The Magic of Tisha B’Av

“Okay. Fold up your chairs and put them on the floor,” says Ranaan, the Rosh Mosh. “Madrichim, help your chanichim light their candles.”

It’s Tisha B’Av in Camp Moshava. I am nine. Or ten. Or eleven. In the darkened Beit Knesset, we sit on our collapsed chairs, holding our dripping Shabbat candles, hunched over our Aicha booklets.

The chazzan begins the sorrowful dirge that is Aicha, his voice filled with mourning. Aicha doesn’t sound like anything else in the Jewish liturgy; It is unique, the soft, sighing ups and downs of the music a lament for all the Jewish tragedies of all time.

When Aicha and Kinot are over, we are dismissed. It’s nighttime. Out in the Wisconsin countryside, it’s perfectly silent. The sky is black and filled with stars. There are no city lights anywhere in the distance. The nearest town is five miles away, Wild Rose, population 565.

We troop up the gravel road to the amphitheater, which by day, overlooks the lake. Our way is lined with glowing paper-bag lanterns, and the light from the candles flickers and jumps, casting eerie shadows on the faces of the campers. Something about the darkness, and the specialness of the evening, tamps down conversation. It is perfectly silent. Even the frogs and owls are quiet tonight.

When we reach the amphitheater, the parade of campers stops. The Rosh Mosh speaks, painting a picture of the Churban with his words. The starvation of the besieged city, exemplified by accounts of mothers boiling and eating their own children; the streets of Beitar a river of blood; the barbaric cruelty of the Roman soldiers, driving columns of chained Jews bound for slavery before them; in Jerusalem, hundreds of thousands of our dead scattered on the bloody cobblestones, young, old, rich, poor, men, women, teenagers, toddlers.

When he gets to the part where the Beit HaMikdosh is set on fire, even the rocks burning, there is a loud whoosh, and on the lake below us, something explodes. An enormous fireball blooms in the black void. A raft bearing a burning hut floats and eddies on the still water, the flames climbing high into the night. Sounds carry further in the thin night air; Small, demonic silhouetted figures run back and forth on the shore, shouting to one another.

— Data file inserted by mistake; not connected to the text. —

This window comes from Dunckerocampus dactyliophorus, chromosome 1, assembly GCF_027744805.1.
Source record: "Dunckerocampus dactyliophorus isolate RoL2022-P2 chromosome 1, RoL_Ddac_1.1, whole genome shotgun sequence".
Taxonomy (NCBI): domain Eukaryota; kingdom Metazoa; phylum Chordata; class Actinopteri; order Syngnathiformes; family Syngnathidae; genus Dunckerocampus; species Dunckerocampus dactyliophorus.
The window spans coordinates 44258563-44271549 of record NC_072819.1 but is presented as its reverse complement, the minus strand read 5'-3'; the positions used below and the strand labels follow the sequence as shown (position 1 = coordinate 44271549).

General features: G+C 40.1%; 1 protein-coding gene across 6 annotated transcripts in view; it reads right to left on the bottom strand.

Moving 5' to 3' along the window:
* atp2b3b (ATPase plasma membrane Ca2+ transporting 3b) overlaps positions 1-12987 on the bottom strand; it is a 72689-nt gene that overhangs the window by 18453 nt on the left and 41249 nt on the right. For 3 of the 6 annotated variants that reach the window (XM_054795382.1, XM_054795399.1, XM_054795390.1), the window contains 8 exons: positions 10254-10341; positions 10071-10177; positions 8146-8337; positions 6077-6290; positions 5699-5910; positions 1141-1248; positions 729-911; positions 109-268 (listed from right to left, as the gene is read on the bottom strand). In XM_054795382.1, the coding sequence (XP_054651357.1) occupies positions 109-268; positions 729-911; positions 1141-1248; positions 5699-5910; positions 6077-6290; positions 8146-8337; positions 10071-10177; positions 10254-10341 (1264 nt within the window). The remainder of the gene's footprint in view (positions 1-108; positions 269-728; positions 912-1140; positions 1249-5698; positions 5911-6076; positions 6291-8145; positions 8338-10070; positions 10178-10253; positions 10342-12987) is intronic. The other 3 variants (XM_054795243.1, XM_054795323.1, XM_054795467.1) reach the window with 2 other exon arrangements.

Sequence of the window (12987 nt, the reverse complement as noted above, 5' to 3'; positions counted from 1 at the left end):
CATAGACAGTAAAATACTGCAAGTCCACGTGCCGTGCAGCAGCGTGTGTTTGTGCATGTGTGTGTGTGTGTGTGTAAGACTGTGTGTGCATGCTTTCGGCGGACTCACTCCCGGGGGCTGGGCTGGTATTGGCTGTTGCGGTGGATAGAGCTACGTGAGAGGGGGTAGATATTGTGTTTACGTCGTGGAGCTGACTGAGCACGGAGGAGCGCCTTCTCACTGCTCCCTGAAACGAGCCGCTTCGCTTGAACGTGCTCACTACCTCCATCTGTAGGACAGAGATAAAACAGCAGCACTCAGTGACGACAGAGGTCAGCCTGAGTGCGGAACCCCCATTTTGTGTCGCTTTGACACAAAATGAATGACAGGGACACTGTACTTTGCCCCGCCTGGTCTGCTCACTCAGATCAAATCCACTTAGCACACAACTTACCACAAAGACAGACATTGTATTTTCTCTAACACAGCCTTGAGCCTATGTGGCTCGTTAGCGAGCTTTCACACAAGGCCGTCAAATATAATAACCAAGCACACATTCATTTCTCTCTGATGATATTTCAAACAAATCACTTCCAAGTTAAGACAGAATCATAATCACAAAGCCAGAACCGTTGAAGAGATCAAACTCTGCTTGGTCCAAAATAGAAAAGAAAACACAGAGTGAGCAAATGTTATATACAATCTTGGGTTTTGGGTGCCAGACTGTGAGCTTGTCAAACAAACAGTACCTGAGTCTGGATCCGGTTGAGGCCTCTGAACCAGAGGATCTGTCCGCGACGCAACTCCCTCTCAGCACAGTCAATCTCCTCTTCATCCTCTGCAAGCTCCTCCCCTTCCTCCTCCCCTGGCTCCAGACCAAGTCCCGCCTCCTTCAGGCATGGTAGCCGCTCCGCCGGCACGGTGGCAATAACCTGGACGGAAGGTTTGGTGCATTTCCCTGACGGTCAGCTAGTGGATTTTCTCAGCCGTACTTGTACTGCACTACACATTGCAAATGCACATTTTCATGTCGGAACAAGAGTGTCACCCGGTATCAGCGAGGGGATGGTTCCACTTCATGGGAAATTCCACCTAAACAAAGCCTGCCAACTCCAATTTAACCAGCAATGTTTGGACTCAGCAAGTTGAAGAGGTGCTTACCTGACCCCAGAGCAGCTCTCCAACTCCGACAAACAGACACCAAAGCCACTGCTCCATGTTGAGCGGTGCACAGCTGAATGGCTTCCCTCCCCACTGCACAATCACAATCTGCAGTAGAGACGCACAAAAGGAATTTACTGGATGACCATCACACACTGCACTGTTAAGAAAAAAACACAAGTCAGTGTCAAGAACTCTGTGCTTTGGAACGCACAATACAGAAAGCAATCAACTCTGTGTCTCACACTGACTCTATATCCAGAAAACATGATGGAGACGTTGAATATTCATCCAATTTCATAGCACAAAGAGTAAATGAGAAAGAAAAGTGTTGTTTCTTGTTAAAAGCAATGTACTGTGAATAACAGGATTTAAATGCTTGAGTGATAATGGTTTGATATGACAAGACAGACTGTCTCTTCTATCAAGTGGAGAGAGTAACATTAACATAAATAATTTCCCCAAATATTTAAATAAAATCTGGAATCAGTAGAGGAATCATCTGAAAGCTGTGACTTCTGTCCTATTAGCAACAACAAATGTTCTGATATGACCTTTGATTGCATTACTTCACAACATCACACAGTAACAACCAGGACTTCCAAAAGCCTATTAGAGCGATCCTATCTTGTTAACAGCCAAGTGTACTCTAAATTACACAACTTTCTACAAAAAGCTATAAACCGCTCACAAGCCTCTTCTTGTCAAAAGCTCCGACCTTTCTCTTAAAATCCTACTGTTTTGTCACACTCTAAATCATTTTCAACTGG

This is my Tisha B’Av. It is sombre, powerful theater. All these decades later, I still travel back there in my heart to relive it, that overwhelming sensation of fear, dread, catastrophe and loss.

I’ve never experienced that sensation outside of camp. Until this year.

Because this year, we are at war with a wily and pitiless enemy bent on our destruction. Because this year, there was Kristallnacht in Paris. Because this year, Hungary staged a mock hanging of Israeli leaders. Because this year, in Germany, demonstrators screamed “Death to Israel” and “Jew, Jew, cowardly pig, come out and fight alone.” Because this year, American students are holding Die-Ins at their pricey colleges and universities. Because this year, The New York Times flat out refuses to report the Israeli side of the story. Because this year, the leftist pro-Palestinian narrative seem to be evolving from “Give them their own  state” to “Jews out of Israel.”

This year, I am afraid.

So, you must forgive me if this Tisha B’Av, I travel back in time to a kinder, gentler world, when everyone loved feisty little Israel. I prefer my memories of Tisha B’Av at camp, where there was nothing more controversial than setting fire to a pile of wood scraps on a raft. Because, in the real world, it feels too much like we’re headed for another Tisha B’Av, as the world looks on, and then looks away.




About the Author
Helen Maryles Shankman is an artist and author. Her book, "They Were Like Family to Me," originally published as "In the Land of Armadillos," was a finalist for The Story Prize in 2016 and won an Honorable Mention for the 2017 ALA Sophie Brody Medal for Achievement in Jewish Literature. Her stories have been published in many fine literary journals, including The Kenyon Review,, Gargoyle, and Cream City Review. She is a columnist at The New Jersey Jewish Standard.
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